The seasons, the fauna and flora are all parts of Felker’s personal odyssey. In “Camel Crickets in the Tub,” he compares the crickets’ apparent lack of common sense with his own. In “Watching Romuald,” a frog helps him to understand meditation. In “The Visitor,” a yellow-bellied sapsucker teaches him how to fight depression. He goes to confession to rodents in “Mice in a Mug.” He relives a humiliation in his childhood and learns its meaning in “Talking Mosquito.” He thinks about free will in the context of spring in “The Sweetest Way.” He longs for a benign God in “A Community of Koi in Winter.” He muses about mortality and the rebirth of nature in spring with the essay, “In Suspense.” He writes: “I wonder about the seasons and the meaning of the seasons of the landscape because I am wondering about my own seasons and what they mean. I watch them, and I am in suspense because I don’t know exactly how they will turn out.”

Throughout this collection, Felker explores place in nature within a context of observation and spiritual reflection. In HOME IS THE PRIME MERIDIAN, the sky, the land, plants and animals are touchstones for identity and meaning.

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“A brief, intense, and entirely enjoyable tour of nature.”

“When I go too far out, I need to gather my landmarks of home around me,” writes radio broadcaster and veteran almanac author Felker (Poor Will’s Almanac for 2018, 2017, etc.) in his short, aphoristic new work of reflections on nature. “Distant locations only make sense against my local gauge.” The more he understands where he is, he tells his readers, the more he understands himself. Consequently, he lavishes extraordinary care and attention on his small plot of field and woodland in Yellow Springs in southwestern Ohio, often characterizing the locus of home as the “prime meridian” in even the most far-ranging voyages.

In the long tradition of nature diaries, he anchors dozens of short pieces on explorations of the seasons of the year, the moods of the weather, and, most of all, the characters and behaviors of all the animals he spots, particularly birds. Several of the architects of this kind of writing, from Ralph Waldo Emerson to John Burroughs, are quoted or paraphrased with obvious affection, and Felker’s animal portraits are warmly enhanced by what he freely admits is a liberal amount of anthropomorphizing. His birds and woodland creatures are often as metaphorical as they are material. He’s a careful and meticulous observer who nevertheless seldom falls into the trap reserved for scrupulous spectators: being tedious. He’s saved from this because he commands a light-footed prose style and he keeps his vignettes very brief.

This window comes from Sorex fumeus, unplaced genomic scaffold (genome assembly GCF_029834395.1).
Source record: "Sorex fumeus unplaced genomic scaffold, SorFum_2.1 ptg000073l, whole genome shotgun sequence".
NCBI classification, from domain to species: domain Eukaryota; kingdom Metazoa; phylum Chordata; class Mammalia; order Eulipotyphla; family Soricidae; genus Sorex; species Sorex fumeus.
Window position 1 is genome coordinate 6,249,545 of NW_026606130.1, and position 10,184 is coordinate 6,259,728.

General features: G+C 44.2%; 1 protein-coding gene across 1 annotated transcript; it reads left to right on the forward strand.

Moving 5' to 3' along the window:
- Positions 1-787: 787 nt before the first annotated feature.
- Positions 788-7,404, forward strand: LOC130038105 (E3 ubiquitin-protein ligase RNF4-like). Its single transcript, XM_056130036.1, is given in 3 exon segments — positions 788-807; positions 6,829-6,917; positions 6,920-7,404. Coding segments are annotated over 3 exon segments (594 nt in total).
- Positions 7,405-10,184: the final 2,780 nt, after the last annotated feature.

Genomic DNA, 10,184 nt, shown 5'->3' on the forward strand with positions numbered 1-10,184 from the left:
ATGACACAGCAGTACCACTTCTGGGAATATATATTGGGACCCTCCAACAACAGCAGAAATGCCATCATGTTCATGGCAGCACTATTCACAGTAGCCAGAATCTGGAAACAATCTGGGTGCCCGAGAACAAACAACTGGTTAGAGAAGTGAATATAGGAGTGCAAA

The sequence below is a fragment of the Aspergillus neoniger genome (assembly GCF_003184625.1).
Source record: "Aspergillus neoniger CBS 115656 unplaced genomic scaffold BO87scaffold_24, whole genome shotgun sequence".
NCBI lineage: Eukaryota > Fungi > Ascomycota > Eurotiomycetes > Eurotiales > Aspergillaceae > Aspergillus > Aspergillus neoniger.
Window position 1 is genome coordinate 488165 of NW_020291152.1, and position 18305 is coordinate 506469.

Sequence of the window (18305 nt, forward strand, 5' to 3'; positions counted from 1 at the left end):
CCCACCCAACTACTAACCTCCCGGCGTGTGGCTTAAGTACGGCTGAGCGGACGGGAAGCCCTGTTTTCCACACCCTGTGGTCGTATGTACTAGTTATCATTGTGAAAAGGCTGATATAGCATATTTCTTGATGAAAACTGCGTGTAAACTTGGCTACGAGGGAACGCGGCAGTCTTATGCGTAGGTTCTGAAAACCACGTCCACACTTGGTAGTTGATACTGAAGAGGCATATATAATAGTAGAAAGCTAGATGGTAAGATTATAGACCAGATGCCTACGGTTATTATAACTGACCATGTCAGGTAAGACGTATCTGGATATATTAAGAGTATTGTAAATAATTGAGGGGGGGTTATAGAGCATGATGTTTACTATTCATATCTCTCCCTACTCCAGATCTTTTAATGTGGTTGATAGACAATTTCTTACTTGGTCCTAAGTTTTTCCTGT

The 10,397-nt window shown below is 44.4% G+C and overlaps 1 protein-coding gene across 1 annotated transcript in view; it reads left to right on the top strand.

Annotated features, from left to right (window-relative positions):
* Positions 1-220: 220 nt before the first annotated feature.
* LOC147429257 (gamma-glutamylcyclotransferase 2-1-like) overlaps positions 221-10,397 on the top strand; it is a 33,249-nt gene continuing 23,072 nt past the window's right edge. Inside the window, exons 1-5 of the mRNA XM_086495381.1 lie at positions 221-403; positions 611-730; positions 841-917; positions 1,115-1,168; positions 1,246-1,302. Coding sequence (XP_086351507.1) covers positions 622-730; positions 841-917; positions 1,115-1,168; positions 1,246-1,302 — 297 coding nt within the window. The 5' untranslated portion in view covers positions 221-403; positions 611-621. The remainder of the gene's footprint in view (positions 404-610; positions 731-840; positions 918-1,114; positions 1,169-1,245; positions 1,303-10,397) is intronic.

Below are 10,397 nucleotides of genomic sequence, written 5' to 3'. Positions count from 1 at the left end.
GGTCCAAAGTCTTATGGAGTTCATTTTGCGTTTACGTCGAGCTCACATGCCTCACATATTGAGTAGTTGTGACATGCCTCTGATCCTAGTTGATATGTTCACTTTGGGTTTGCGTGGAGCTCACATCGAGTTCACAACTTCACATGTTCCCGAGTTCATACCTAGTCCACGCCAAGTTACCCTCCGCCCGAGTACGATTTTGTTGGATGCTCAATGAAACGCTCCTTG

Felker has been crafting these almanac-style entries for many years, and his experience shows not only in the smoothness and economy of his storytelling, but also in the winning combination of humility and poetic insights he’s clearly mastered. He’s delightful company on the page, in everything from his subtle, sensory-heavy evocations of the seasons (winter being a specialty) to his accounts of the stars and his lush descriptions of the natural world’s various inhabitants, captured even in a quick list of the region’s bird life: “The sparrows, like starlings, staying tight to the motions of the flock; the acrobatic chickadees swooping in and out, remaining only seconds to grasp their sunflower seed and fly off; the wary, fluttering titmice; the blue jays, harsh and bullying; the hopping, syncopated nuthatches exploring upside down.” These passages are often layered with musings about the author’s moods—the immediate and sometimes-odd ways his feelings intersect with the flora and fauna he stumbles on (one of the book’s closing scenes, involving a group of pantry-raiding mice, is an especially touching example).

The tone throughout remains highly personal, almost confessional, which often adds to the charm of the work. The author’s knowledge of the plants and animals in his realm is encyclopedic but never comes across as pedantic, and the resulting almanac is a tightly focused and wonderfully executed example of small-bore nature writing.

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A Review of Home is the Prime Meridian by the OnlineBookClub.org

Home is the Prime Meridian: Almanac Essays in Search of Time and Place and Spirit by Bill Felker is a collection of non-fiction essays set in Yellow Springs, Ohio. The essays vary in length from one to four pages. As the title suggests, the essays focus on three topics: time, place and spirit. Told in sequence, these essays follow the seasons one experiences in a year: winter, spring, summer and fall.

Home is the Prime Meridian is a literary lover’s delicacy. The author utilizes masterful control over language to touch upon all five senses. Felker further adds an emotional element to his writing to create a strong connection between the reader and the enchanting setting in which these essays take place. The tone throughout the collection is impassioned, sometimes nostalgic, and at other times, hopeful, but each essay is imbued with the same sincerity and reverence for nature. The writing is crisp, and the author’s word choices are eloquent, making one want to read, reread and reread again the short essays compiled in this collection.